Sitting in a lunchroom with about 50 Black teens it might seem odd to hear conversations about deductive reasoning, solar panels, spades, and Drake. In this setting, however, it doesn’t seem far-fetched at all.
ComEd hosted day two of its third annual Solar Spotlight program. The program was designed to expose and encourage Black students to take advantage of the opportunities in the field of STEM, an acronym that stand for science, technology, engineering and math. On this day, the students worked on designing street lights. On day one, they designed a solar panel suitcase that is used as a power source. They delivered these suitcases to Africa, Haiti and Puerto Rico.
We spoke with a couple of students and a teacher about this program and why it is important for Black students.
“It’s important for Black students [because] it gets them out of their neighborhood. In our neighborhood, there is a lot of killing, violence and drugs. A program like this lets us know that there is more to life than those things. There is more that we can do and contribute to the world,” said Donquevis Stokes.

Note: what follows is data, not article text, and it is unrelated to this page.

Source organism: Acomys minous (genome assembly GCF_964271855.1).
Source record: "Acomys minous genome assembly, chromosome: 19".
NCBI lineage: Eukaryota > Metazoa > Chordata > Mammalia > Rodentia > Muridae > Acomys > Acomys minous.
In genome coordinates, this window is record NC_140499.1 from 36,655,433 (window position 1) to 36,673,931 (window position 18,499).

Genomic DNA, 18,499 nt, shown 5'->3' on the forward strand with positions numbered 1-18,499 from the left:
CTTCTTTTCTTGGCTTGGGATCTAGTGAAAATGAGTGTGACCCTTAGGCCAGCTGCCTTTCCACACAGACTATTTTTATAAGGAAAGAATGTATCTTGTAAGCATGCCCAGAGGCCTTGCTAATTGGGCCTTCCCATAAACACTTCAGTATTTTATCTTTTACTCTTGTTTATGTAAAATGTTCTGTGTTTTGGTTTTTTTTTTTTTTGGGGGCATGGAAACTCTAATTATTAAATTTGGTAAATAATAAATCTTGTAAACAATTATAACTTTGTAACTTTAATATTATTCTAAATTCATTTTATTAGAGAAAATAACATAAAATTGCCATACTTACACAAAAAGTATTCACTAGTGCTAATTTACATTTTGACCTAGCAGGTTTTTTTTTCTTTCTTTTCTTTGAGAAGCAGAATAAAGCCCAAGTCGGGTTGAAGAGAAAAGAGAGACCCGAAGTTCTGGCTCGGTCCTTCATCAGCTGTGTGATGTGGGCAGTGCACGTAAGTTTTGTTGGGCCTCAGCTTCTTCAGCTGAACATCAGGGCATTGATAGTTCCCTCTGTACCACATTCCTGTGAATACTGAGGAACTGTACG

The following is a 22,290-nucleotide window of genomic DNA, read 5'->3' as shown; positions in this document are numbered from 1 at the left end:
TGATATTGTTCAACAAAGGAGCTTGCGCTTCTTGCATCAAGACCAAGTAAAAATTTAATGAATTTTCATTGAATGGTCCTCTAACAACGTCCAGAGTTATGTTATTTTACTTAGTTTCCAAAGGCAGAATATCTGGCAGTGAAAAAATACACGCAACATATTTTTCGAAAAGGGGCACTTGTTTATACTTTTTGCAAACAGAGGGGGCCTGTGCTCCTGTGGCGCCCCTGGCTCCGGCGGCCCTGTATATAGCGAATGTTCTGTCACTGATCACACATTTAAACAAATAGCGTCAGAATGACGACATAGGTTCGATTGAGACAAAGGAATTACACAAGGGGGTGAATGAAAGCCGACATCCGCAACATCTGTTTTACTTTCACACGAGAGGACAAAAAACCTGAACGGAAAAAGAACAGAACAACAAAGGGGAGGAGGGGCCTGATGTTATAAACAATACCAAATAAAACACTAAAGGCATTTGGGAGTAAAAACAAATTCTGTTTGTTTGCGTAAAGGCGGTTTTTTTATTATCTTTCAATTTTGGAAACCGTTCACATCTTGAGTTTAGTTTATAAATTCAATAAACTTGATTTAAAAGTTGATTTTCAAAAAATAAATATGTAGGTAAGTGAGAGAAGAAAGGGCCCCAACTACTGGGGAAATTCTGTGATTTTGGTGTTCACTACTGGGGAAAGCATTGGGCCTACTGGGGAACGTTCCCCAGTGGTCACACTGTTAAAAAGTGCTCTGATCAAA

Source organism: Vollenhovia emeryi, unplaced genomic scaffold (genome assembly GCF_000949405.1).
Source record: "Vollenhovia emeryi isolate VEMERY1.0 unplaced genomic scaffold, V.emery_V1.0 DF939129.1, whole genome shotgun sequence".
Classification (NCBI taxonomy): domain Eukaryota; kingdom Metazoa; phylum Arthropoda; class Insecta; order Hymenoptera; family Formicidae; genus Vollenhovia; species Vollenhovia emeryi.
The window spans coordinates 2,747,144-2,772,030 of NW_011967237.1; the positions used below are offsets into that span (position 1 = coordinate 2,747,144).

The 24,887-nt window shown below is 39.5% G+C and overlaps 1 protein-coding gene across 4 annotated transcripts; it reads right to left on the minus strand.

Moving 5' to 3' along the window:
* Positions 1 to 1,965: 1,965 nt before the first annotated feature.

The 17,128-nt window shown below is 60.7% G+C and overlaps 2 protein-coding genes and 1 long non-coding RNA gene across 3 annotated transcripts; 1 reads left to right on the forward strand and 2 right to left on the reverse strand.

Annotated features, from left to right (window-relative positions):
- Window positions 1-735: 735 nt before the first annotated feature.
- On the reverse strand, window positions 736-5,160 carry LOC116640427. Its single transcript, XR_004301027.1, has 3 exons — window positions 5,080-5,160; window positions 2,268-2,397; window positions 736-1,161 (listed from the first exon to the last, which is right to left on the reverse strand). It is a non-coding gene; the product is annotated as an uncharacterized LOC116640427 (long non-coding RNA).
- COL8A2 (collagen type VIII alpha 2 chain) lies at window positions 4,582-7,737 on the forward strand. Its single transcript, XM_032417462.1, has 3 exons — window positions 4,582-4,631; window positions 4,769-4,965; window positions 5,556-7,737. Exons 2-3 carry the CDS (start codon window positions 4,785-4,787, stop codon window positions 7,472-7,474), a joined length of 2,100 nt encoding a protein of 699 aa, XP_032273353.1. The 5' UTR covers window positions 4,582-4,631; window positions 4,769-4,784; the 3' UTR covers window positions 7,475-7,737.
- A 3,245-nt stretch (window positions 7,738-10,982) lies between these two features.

“In most fields, you don’t really see Black people being a part of it. This program shows us that Black people can be in all types of positions,” said Kaharra Golden
Public school teacher Carolyn A. Williams said, “Kids take science classes but they don’t see how science is used every day in their lives. This program is really very important so that they understand where all the math, scientific and electrical theories go.”
The energy in the class was infectious. It is encouraging to see students so eager to learn from their Black mentors and be excited about it.